Debates about the nature of war may seem the most academic and fruitless kinds of arguments, particularly in an actual time of war. It’s as though, needing to fix a broken car, you stumbled into a conference of theoretical physicists: You’re looking for Mr. Goodwrench and bump into Einstein. On the other hand, in Iraq, Afghanistan and, more generally, in the so-called “long war,” the greatest danger is that we’re winning the wrong war, a war we understand but not the war that the enemy is fighting.
In a nutshell, that’s the contention of Bob Scales, author of the first item in this month’s cover package. No one has thought longer or more deeply about the nature of human conflict or the immediate future of war than Scales, who retired from active duty as a major general and commandant of the U.S. Army War College. Perhaps not surprisingly, given such a background, Bob views war through a Clausewitzian lens: It is, ultimately, a struggle between human beings. Our own Ralph Peters tackles the same problem from a different perspective, looking, as it were, through the other end of Clausewitz’s telescope: Policy is the continuation of war by other means; the human norm is violent conflict, not normal politics. Rounding out the package is Frank Hoffman’s essay on a trio of books that examine revolutions in warfare and that are rooted in the sort of critical historical logic employed by the Eternal Prussian.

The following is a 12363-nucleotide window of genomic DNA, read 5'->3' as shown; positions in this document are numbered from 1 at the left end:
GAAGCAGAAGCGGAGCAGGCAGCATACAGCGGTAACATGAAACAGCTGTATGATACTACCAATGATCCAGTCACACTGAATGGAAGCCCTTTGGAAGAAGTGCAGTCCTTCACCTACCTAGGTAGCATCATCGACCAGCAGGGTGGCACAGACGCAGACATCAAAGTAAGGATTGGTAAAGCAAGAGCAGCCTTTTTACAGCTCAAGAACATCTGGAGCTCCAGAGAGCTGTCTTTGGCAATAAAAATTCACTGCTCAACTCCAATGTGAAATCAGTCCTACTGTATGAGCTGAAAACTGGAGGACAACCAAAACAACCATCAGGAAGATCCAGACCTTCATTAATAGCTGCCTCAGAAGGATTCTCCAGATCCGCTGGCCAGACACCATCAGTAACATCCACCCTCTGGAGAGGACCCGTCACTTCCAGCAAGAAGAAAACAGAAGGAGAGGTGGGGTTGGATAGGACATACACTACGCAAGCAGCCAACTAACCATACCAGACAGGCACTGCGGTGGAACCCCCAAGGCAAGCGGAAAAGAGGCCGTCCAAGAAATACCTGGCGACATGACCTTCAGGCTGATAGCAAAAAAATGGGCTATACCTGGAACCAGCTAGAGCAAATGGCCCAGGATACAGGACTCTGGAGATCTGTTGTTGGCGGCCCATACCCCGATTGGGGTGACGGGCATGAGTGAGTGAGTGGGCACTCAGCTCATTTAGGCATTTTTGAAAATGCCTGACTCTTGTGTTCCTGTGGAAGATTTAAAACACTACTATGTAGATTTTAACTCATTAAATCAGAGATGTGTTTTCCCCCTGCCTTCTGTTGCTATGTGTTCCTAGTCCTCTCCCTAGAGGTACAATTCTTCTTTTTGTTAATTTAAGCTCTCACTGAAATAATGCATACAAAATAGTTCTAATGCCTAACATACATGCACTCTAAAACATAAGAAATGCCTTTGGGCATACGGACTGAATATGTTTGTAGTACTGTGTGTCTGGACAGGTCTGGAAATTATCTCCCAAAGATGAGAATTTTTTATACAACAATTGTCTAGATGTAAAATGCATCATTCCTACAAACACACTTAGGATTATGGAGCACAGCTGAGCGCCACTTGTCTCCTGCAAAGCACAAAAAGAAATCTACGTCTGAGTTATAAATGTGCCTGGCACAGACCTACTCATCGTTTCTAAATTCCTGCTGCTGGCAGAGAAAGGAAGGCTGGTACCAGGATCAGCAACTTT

At the same time, there’s something to be said for proper engineering, or at least building a national security bureaucracy that meets our evolving understanding of the war we’re in. It may be too simple to say “bureaucracy is destiny,” but Michéle Flournoy, who toiled endless hours in the Clinton-era Pentagon trying to match military ends to strategic needs, and Shawn Brimley (who toils for Michéle) might be forgiven for arguing so. In particular, the two tackle the most enigmatic of bureaucratic beasts — “The Interagency,” that uncertain meeting place, or battleground, where the Defense Department meets the State Department and, at times, all manner of agencies foreign and domestic.
Rounding out the main features is a view of China’s global strategy by Peter Brookes, formerly deputy assistant secretary of defense for East Asia and still a Navy reservist. The simplicity of Peter’s presentation is almost unanswerable: In a globalized world, any nation with great-power aspirations is bound to become a global presence, to develop global interests and, as night follows day, a global security strategy. In the 21st century, there is no such thing as a regional great power.
Finally, this month’s arts and letters section is especially strong: Vance Serchuk’s essay is not so much a book review as a policy argument. And Chris Griffin finds a disturbing side to the milblogosphere when the discussion turns to Hadithah or, more generally, to the stresses of the kind of “psycho-cultural” conflict that Scales addresses.